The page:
This image is from Ms. Roth's Cafe where mellinia's frequent for teas and are interested in the history of tea.

Ayurveda Speciality and Functional Teas

 Illness to Wellness  

“There is no universal definition of specialty tea in the industry, but we define it as whole leaf orthodox tea, often organic and single origin” says Jesse Bloomindale, Profound – Advisers in Development

In this blog we are trying to focus on the healthy aging and brain health (in the Western philosophy and not as in Sanskrit or Ayurveda Sciences). In between I will try to touch upon some issues relevant to tea buyers and sellers briefly.

The new slogan is ‘I’ for Illness and ‘We’ for Wellness. Convert the ‘I’ into ‘We’ because its all in the “mind”,specially since the Covid 19 pandemic.So be mind-full. A healthy mind promotes a healthy body. By healthy mind here we are talking about both physical and psychological. Physical through your eating habits, exercise and the way we use it. By psychologically healthy mind, we mean, a mind that is either not stressed, anxious, depressed or least engaging in greed, jealousy, revengeful and thinks of bringing down another person and much more.

In the history of tea drinking “Tea began as a medicine and grew into a beverage,” writes 19th-century Japanese scholar Okakura Kakuzo in his infamous publication, “The Book of Tea”. Research on the history of tea-drinking around the world confirms that this beverage was originally considered a mindfulness aid, calling for the drinker to take slow sips and be in the moment and not so much for pleasure or heedless consumption (1).

It looks like a new era of tea is coming up as people have started caring about their health, wellness and nutrition. Tea drinkers and non-alcoholic beverage consumers are getting more and more interested in the origin, type and benefits of tea drinking. Some consumers have started drinking tea with food just like wine, while others have replaced their wines with herbal and functional teas. Having said the above, tea drinking culture is still in its nascent stage, in western countries. In coming years more and more tea connoisseurs will emerge. Millennials* are the biggest tea consumers and like to experiment with healthy functional teas. (2)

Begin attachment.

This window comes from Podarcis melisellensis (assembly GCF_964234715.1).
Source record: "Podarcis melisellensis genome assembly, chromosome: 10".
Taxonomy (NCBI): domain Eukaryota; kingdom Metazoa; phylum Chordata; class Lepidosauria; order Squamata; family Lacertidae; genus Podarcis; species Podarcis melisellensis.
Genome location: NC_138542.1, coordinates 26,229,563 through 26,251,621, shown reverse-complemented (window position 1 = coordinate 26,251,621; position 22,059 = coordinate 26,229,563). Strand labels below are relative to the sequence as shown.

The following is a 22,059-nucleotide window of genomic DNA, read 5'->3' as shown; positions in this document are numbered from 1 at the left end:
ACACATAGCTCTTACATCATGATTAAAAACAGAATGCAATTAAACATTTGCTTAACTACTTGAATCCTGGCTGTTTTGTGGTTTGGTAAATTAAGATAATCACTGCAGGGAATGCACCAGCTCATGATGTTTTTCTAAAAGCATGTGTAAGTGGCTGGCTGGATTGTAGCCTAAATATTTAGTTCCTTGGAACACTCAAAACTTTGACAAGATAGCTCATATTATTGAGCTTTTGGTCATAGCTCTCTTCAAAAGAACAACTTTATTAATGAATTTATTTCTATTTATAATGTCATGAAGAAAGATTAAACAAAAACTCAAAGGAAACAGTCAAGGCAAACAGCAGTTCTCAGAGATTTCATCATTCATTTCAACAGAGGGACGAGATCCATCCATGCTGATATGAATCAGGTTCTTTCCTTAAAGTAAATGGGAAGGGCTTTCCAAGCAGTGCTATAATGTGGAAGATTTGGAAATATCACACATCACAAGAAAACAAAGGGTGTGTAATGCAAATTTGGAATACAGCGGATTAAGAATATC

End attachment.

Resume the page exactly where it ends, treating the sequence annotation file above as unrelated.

Adaptogens like Turmeric, Ginger, Reishi mushrooms and CBD are being used for healthy teas to give some relief to stressful lives with overload technology. The consumers are reading food and tea labels diligently, to ensure zero sugar, low to non-caffeine and nutrition. Senior consumers are slowly adapting to functional herbal teas and mostly interested in healthy aging, memory and brain health to avoid diseases like Alzheimer’s, Parkinson’s and Arthritis.

Despite this ongoing honey- moon period with love for speciality or functional teas, a question arises, is the consumer ready to pay a fair price for good functional teas?; where the brand has not cut corners and is providing the best in terms of taste, health, wellness and above all is easy to consume (3). My personal opinion is, “may be”. For example, tea bags or bottled teas are easy to drink, but is this the real thing? Other deciding factor for the discerning tea consumers are pretty much similar to wine:

  • Where the tea is coming from?
  • Are the gardens following best practices with their tea pickers?
  • Are the pickers being paid fair wages?
  • Are the companies selling tea engaging in sustainability and social responsibility?
  • Fair pricing?

How Functional Teas can help your Brains and Minds is one common function for the more mature, whereas it is mainly slimming and detox teas for the millennia’s.

How important is our Mind? Why extra-ordinary importance is given to the cognitive brain, brain aging and memory loss, in the last 50 years of life.  Yogic culture  says, "Mind is a layman’s word for Brain", I’m not so sure. (See Apendix for an an Ayurvedic or Indian perspective in a brief explanation of “what is mind and brain” in the Yogic culture or Ayurveda Sciences). World over, whatever age, social strata or position a person maybe, everyone is seeking a healthy mind over matter. The current pandemic more and more millennia's are also drawn towards "ways to keep a cognitive brain”.

 Tea as alternate medicine